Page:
Chapter 7 and Chapter 13 bankruptcy represent two very different ways to address your debt load. A Chapter 7 bankruptcy involves the liquidation of all of a debtor's non-exempt assets. The Chapter 13 system allows debtors to keep their assets in exchange for following a court-ordered payment plan that reduces the overall debt load.
Each approach has its virtues. It's important to understand what makes each one appropriate for a given situation so let's take a look.
The first thing a Chapter 7 attorney will want to know is whether a potential client is likely to qualify to file. Notably, the same concern applies to Chapter 13.
Generally, someone has a nearly automatic right to pursue Chapter 7 if they make less than half of their state's median income. Likewise, they must not have filed a completed Chapter 7 case within the last 8 years. The law intends this to discourage abuse of the system.
If you don't automatically qualify, you may still be successful if you can provide proof of unique circumstances. Usually, this involves a sudden drop in income, such as the loss of a job.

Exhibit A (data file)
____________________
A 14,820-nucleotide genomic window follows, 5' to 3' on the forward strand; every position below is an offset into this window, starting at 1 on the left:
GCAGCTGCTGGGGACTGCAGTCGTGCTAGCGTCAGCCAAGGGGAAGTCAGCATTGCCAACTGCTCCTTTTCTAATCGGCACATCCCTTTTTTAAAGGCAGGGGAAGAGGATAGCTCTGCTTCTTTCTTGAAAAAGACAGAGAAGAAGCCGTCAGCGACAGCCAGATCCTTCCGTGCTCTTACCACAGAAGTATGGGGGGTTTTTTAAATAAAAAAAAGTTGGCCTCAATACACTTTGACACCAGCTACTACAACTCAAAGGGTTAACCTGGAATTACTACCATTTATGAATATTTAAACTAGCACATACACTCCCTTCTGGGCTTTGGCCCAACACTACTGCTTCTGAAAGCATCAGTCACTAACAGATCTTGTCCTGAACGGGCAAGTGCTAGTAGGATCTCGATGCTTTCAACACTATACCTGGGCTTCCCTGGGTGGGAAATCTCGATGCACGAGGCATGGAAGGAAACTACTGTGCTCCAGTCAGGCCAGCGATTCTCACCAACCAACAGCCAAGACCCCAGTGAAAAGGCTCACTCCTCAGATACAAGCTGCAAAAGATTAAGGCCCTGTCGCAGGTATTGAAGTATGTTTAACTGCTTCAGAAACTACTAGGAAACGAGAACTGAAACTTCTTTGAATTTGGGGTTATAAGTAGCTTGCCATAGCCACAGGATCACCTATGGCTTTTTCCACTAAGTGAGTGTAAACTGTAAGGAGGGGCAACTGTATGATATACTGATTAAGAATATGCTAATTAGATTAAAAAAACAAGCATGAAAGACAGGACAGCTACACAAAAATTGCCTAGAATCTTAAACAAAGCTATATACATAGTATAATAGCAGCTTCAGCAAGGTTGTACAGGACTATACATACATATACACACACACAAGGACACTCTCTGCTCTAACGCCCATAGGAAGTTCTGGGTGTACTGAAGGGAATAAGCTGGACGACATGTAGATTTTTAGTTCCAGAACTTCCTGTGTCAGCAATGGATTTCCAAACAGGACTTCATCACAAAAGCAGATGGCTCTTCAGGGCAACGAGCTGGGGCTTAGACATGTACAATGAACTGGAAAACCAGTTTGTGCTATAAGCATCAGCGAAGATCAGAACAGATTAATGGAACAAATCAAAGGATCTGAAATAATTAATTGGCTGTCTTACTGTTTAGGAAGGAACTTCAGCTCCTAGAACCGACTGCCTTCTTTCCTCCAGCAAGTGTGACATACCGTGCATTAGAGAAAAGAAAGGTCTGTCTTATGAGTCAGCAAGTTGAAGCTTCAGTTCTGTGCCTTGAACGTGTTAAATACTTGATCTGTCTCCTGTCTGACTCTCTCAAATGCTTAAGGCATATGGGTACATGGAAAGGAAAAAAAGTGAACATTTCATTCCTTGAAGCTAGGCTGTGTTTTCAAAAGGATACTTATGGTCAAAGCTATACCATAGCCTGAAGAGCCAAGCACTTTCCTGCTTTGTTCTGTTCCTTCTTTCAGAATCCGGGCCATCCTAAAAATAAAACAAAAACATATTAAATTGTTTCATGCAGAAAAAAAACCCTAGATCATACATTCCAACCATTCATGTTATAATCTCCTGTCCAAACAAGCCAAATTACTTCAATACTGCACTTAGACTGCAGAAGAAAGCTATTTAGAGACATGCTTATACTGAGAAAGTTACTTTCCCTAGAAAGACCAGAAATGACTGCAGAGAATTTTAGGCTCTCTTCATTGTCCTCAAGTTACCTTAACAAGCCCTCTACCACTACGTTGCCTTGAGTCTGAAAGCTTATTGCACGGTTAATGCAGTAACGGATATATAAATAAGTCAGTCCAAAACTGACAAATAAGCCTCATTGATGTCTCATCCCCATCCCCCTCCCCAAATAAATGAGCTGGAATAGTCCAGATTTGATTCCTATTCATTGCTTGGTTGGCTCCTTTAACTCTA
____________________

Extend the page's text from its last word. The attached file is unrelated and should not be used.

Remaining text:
When speaking with a Chapter 13 bankruptcy attorney, you'll find qualification is more complex. First, a Chapter 13 bankruptcy lawyer has to prove that their client can pay the current amount they owe. Second, they have to show they can afford to pay a lesser amount. You'll then have to file a Chapter 13 bankruptcy plan, and the judge will determine if it's feasible.
A secured asset is a physical piece of property that a creditor can reclaim for non-payment. Vehicle loans and mortgages are by far the most common secured assets.
In Chapter 7 bankruptcy, secured assets revert to the creditor. You can restructure secured debts in Chapter 13 bankruptcy, though. If you want to keep a car that you have on a loan, for example, that's only possible through restructuring. Bear in mind, the court doesn't have to go along with it if the judge believes you can't afford to pay.
Exempt Assets in Chapter 7
The law recognizes that people have to continue their financial lives after Chapter 7 bankruptcy. To foster this, the law permits exemptions. An exempt asset is something necessary, such as your clothes, furniture, or dishes. Similarly, the court-appointed trustee may allow an exemption for a practical car for daily living needs. However, the trustee can sell an expensive vehicle and give you the proceeds to downsize to something practical.
For more information, contact a bankruptcy law firm, such as Ozment Law PA.